Cruising Cuba: Dinghy Diaries

The  beach at Cienfuegos marina. Club Recreativo and charter catamarans in background.
The  landing beach at Cienfuegos marina. Club Recreativo and charter catamarans in background.

    
          When I arrived at Cienfuegos, the Guarda Frontera who dinghied out to meet me came armed with a new paper to sign. It stated that I understood and would comply with the rules of the marina, i.e. show a light at anchor and agree to take my dinghy out of the water every night.

          Winching up our ten-year-old relic was a two- or three-person job. And, I assured them, nobody else wanted it. I did not agree.

          Why the sudden need for security? I asked whether there had been an increase in crime? The officers exchanged a look full of cultural context and shook their heads no. It wasn’t something we would discuss.

          The junior officer suggested I lock the motor to the boat instead. I agreed.

          The next day I found the lock, rusted solid. Another cruiser dropped by to help and filled me in on the crackdown. Two nights earlier, a lock had been nearly cut through before the owner scared off the would-be thief.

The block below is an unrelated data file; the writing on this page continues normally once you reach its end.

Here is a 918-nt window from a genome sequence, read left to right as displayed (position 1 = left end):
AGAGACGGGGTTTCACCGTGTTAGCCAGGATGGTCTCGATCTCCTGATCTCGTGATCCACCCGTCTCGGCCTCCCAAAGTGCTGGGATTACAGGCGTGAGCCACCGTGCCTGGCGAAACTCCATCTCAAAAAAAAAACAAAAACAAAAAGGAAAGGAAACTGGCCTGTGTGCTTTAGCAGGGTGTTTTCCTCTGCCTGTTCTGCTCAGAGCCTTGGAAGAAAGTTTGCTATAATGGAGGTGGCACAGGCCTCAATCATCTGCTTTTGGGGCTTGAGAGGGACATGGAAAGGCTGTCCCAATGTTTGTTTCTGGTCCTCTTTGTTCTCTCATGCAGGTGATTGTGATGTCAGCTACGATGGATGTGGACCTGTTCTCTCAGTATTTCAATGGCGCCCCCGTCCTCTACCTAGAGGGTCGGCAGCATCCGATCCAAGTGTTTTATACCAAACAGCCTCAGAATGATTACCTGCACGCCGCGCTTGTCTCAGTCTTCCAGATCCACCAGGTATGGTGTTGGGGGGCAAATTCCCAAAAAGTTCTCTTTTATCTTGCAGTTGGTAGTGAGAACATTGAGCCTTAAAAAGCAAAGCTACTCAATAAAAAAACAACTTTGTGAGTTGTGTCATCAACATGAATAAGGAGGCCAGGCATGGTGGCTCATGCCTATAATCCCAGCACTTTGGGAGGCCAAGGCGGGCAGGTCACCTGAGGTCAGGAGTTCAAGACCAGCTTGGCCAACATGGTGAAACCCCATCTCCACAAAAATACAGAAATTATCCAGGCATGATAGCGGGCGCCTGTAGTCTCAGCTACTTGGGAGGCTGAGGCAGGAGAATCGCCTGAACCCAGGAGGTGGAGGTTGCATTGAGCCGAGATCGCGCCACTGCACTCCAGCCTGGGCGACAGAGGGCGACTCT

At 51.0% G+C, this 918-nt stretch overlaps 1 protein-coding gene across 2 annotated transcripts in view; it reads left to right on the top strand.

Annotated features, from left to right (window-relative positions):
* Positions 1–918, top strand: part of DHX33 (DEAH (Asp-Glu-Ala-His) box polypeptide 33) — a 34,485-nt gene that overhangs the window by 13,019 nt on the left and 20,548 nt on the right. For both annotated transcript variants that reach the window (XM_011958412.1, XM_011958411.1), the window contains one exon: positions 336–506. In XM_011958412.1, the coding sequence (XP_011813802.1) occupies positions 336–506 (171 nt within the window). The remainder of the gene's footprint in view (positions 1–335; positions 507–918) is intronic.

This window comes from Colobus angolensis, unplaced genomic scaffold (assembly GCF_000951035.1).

Cubans seemed squeaky clean and honest. Who would risk prison for a dinghy?

          After three hours the lock hadn’t budged. When the officers returned that night, I argued that anyone would be crazy to steal the patched, flooded, crippled boat. After another mysterious look, they took the dinghy into custody.

          Their paranoia mystified me. You couldn’t sell a hot boat in Cuba; Cubans couldn’t even own boats. Then it hit me. Perhaps profit hadn’t been the motive. Perhaps it was the boat itself, the means of transportation to a different end.
 

More dinghies at the landing. In background, Customs and dockmaster offices.

The next morning when the officer returned my dinghy, his professional smile confirmed my suspicion. It wasn’t something we would ever discuss.

              - originally blogged as Sissy Puedes in Cruising Compass

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